Bordeaux and South Africa
Bordeaux in June, courtesy of Penfolds’ collaboration with Dourthe, in 38°C heat allowed me to eat a sublime dinner seated next to an exceptionally modest Andrew Caillard MW and his wife Bobby. The room was filled with iconic characters, most of whom I’d only seen in Jancis Robinson’s 90s Wine Course. Caillard probably understands Australian wine better than any other living being so this was a massive result for a rube like me.
We drank insanely well but a bottle of Penfolds Shiraz 1962 Bin 60A Coonawarra Cabernet Kalimna, ‘one of the greatest Australian wines ever made’, cannot go unmentioned. Penfolds’ most successful show wine ever and pivotal in Max Schubert’s successful blending of Cabernet and Shiraz. The wine was sublime – fresh and exotic with a prevailing note of incense (smoky handbags), Asian salted plum, blood, cumin, salami, cinnamon, wet woodsmoke, walnuts and tobacco. Gorgeously lifted by the scent of dried rose petals and as light on the tongue as diaphanous silk. We tried a second bottle and it didn’t sing forth like the first. Beyond compare and impossible to score.
Now to South Africa and a fantastic chance to compare the superb Savennières Les Vieux Clos 2019 – Nicolas Joly with several South African offerings which were shown at the Loire Valley Wines, Chenin Blanc tasting in London. This kind of open-minded, cross-cultural, single varietal tasting should be applauded and applaud I will – of the several South African examples shown, Radford Dale Vinum 2021, held its territory and at a miniscule fraction of the price of the sublimely sensual and impossible-to-source Joly.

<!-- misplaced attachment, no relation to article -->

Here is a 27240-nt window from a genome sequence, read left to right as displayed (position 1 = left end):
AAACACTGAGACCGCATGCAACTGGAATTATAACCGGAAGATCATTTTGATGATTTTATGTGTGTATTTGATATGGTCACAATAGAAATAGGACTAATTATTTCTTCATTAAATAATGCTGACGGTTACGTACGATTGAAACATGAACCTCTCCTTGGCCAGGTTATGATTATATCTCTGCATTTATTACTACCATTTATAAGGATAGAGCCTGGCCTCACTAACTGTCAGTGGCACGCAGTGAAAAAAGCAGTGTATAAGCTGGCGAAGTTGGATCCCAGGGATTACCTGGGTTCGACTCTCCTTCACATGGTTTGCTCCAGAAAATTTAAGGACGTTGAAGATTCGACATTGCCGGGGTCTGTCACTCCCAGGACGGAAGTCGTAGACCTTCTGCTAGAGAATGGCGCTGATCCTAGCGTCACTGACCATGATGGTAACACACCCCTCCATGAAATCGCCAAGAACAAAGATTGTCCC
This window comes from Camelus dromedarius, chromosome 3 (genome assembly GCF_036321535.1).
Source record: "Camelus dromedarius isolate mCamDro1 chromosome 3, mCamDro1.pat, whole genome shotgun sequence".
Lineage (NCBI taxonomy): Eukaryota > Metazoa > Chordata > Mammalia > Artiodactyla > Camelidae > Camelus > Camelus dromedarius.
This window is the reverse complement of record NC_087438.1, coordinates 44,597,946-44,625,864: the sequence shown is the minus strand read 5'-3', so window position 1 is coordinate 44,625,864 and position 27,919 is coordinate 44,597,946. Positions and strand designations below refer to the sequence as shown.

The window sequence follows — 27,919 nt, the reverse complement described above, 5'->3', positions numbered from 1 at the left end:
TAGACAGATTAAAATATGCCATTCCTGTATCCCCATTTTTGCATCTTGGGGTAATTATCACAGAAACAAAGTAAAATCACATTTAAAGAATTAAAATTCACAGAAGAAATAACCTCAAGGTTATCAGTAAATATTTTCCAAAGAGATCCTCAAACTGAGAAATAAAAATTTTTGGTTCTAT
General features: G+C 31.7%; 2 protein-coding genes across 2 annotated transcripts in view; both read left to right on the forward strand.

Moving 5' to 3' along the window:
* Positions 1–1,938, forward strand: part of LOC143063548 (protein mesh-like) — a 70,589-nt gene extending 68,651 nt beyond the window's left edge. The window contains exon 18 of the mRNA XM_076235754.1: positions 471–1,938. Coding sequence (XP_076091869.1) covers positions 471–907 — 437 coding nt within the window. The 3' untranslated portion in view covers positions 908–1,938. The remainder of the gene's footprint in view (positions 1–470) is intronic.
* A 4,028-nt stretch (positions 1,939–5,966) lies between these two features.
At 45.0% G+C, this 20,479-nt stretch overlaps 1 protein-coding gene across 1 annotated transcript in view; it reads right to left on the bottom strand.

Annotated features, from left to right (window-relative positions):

Weighty, savoury and heady with herbs, this salted peach of a wine brings pear, citrus, even lychee fruit to a mineral-laden, precise, crystal-clear palate. The Joly was a sensually layered joyous assignation of a wine, teasing our taste buds with sweet cinnamon, crème anglaise, yellow apples, ginger and heady honeysuckle.
The Nedbank Cape Winemakers Guild Auction was an outstanding event. After two years in exile it took place at the Lord Charles in Somerset West. The lots went sky high – the best year yet with female winemakers and whites hitting the top slots and prices up 30% on the previous year with 30% of the lots sold to overseas bidders. Samantha O’Keefe’s Lismore Valkyrie Chardonnay 2021 hit the highest gavel price. Closely followed by Andrea Mullineux’s Trifecta Chenin Blanc 2020. Kanonkop CWG Paul Sauer 2019 reached the highest average price per bottle, with Cederberg Teen die Hoog Shiraz 2020 a close second.
Argentina delivered insanely good wines for ridiculous prices, as expected, and too many to call a favourite but I am going to slyly single out Ver Sacrum Pedro Ximenez and El Porvenir de Cafayate Naranjo because they are both gorgeous. I’ll be writing more on these later.
Last but not least…
Some of the mightiest wines I tried this year came from home. José Quintana at Vagabond’s Solena, a solera-aged, copper coloured, sapid, tangerine, tarragon-noted, savoury beauty – delivers the ultimate expression of England’s textural potential.
Also, Hundred Hills Signature Rose, 2018, a saignée-made rosé from the Stoner Valley. It is a beautiful pale peony colour – is bright, crystalline, full and aromatic with a gorgeous note of English rose, wild strawberry and hibiscus – superbly fitting for a wine that is actually selling well in Champagne.
Last but not least to a now crowded field, English gin. Gin is something I have always loved. My interest piqued in the late 80s when I watched the brilliant film White Mischief staring Greta Scacchi and Charles Dance. The story is set in Kenya and based on the reported antics of the Happy Valley ex-pats whose gin-oiled sexual appetites might be downplayed as louche. Gin is as English as Hogarth, known as mother’s ruin –and yet it always makes me very happy indeed. How fittingly modern that my favourite gin is made by amiable, hard-grafting saffers here in East Sussex. Mouse Hall Gin is my final toast for 2022 and I’m advocating a large pour. May it steel us all for 2023. There is no doubt it’s going to be a bumpy ride but let’s make it an enjoyable one.